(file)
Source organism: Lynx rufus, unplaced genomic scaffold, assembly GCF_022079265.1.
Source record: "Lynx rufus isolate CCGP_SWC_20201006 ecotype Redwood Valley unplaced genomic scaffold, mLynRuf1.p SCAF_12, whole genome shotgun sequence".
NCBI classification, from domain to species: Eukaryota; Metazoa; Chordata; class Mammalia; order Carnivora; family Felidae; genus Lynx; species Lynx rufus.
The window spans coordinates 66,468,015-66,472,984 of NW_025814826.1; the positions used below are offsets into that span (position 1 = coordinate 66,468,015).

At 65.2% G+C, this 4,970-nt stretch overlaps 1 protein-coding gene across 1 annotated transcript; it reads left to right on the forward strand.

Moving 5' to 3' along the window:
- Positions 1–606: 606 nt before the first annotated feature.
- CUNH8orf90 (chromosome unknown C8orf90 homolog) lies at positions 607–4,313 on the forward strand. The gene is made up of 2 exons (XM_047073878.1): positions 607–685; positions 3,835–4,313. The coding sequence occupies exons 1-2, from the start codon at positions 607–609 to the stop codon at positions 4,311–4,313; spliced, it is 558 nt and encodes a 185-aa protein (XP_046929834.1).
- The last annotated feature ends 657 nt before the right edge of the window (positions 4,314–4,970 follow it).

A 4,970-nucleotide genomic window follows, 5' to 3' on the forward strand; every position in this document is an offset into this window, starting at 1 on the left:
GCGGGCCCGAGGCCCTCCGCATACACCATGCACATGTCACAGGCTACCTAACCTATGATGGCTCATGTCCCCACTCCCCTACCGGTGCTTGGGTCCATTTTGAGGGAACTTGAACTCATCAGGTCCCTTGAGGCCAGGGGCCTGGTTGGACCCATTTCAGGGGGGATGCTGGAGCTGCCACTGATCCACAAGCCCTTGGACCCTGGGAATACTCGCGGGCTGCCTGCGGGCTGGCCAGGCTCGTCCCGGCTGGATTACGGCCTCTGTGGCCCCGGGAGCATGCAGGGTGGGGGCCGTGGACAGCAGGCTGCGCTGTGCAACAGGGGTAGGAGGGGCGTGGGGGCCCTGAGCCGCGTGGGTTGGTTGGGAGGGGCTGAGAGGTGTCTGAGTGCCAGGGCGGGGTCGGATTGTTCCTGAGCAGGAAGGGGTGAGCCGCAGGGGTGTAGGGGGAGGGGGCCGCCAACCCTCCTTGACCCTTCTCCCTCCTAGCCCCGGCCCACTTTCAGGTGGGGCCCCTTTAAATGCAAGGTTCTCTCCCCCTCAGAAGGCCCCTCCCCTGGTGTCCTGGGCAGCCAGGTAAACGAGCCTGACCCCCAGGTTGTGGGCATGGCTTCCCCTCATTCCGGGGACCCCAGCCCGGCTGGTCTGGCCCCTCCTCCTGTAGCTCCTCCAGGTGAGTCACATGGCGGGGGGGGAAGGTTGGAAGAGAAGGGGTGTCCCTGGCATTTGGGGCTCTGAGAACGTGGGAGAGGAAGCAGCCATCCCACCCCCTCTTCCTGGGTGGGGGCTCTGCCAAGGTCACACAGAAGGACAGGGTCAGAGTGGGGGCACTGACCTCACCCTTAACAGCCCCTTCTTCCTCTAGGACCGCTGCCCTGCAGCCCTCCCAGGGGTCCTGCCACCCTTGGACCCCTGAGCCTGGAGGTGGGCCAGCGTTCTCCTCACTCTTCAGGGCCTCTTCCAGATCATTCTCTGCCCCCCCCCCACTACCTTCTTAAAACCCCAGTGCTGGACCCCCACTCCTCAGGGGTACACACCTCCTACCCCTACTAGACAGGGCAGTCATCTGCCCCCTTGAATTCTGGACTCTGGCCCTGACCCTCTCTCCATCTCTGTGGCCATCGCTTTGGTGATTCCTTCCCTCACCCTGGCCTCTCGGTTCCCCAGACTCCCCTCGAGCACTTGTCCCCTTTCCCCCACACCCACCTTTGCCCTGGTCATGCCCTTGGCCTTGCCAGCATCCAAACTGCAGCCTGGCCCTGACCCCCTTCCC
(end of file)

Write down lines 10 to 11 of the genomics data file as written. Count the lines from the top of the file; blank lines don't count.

A 4,970-nucleotide genomic window follows, 5' to 3' on the forward strand; every position in this document is an offset into this window, starting at 1 on the left:
GCGGGCCCGAGGCCCTCCGCATACACCATGCACATGTCACAGGCTACCTAACCTATGATGGCTCATGTCCCCACTCCCCTACCGGTGCTTGGGTCCATTTTGAGGGAACTTGAACTCATCAGGTCCCTTGAGGCCAGGGGCCTGGTTGGACCCATTTCAGGGGGGATGCTGGAGCTGCCACTGATCCACAAGCCCTTGGACCCTGGGAATACTCGCGGGCTGCCTGCGGGCTGGCCAGGCTCGTCCCGGCTGGATTACGGCCTCTGTGGCCCCGGGAGCATGCAGGGTGGGGGCCGTGGACAGCAGGCTGCGCTGTGCAACAGGGGTAGGAGGGGCGTGGGGGCCCTGAGCCGCGTGGGTTGGTTGGGAGGGGCTGAGAGGTGTCTGAGTGCCAGGGCGGGGTCGGATTGTTCCTGAGCAGGAAGGGGTGAGCCGCAGGGGTGTAGGGGGAGGGGGCCGCCAACCCTCCTTGACCCTTCTCCCTCCTAGCCCCGGCCCACTTTCAGGTGGGGCCCCTTTAAATGCAAGGTTCTCTCCCCCTCAGAAGGCCCCTCCCCTGGTGTCCTGGGCAGCCAGGTAAACGAGCCTGACCCCCAGGTTGTGGGCATGGCTTCCCCTCATTCCGGGGACCCCAGCCCGGCTGGTCTGGCCCCTCCTCCTGTAGCTCCTCCAGGTGAGTCACATGGCGGGGGGGGAAGGTTGGAAGAGAAGGGGTGTCCCTGGCATTTGGGGCTCTGAGAACGTGGGAGAGGAAGCAGCCATCCCACCCCCTCTTCCTGGGTGGGGGCTCTGCCAAGGTCACACAGAAGGACAGGGTCAGAGTGGGGGCACTGACCTCACCCTTAACAGCCCCTTCTTCCTCTAGGACCGCTGCCCTGCAGCCCTCCCAGGGGTCCTGCCACCCTTGGACCCCTGAGCCTGGAGGTGGGCCAGCGTTCTCCTCACTCTTCAGGGCCTCTTCCAGATCATTCTCTGCCCCCCCCCCACTACCTTCTTAAAACCCCAGTGCTGGACCCCCACTCCTCAGGGGTACACACCTCCTACCCCTACTAGACAGGGCAGTCATCTGCCCCCTTGAATTCTGGACTCTGGCCCTGACCCTCTCTCCATCTCTGTGGCCATCGCTTTGGTGATTCCTTCCCTCACCCTGGCCTCTCGGTTCCCCAGACTCCCCTCGAGCACTTGTCCCCTTTCCCCCACACCCACCTTTGCCCTGGTCATGCCCTTGGCCTTGCCAGCATCCAAACTGCAGCCTGGCCCTGACCCCCTTCCC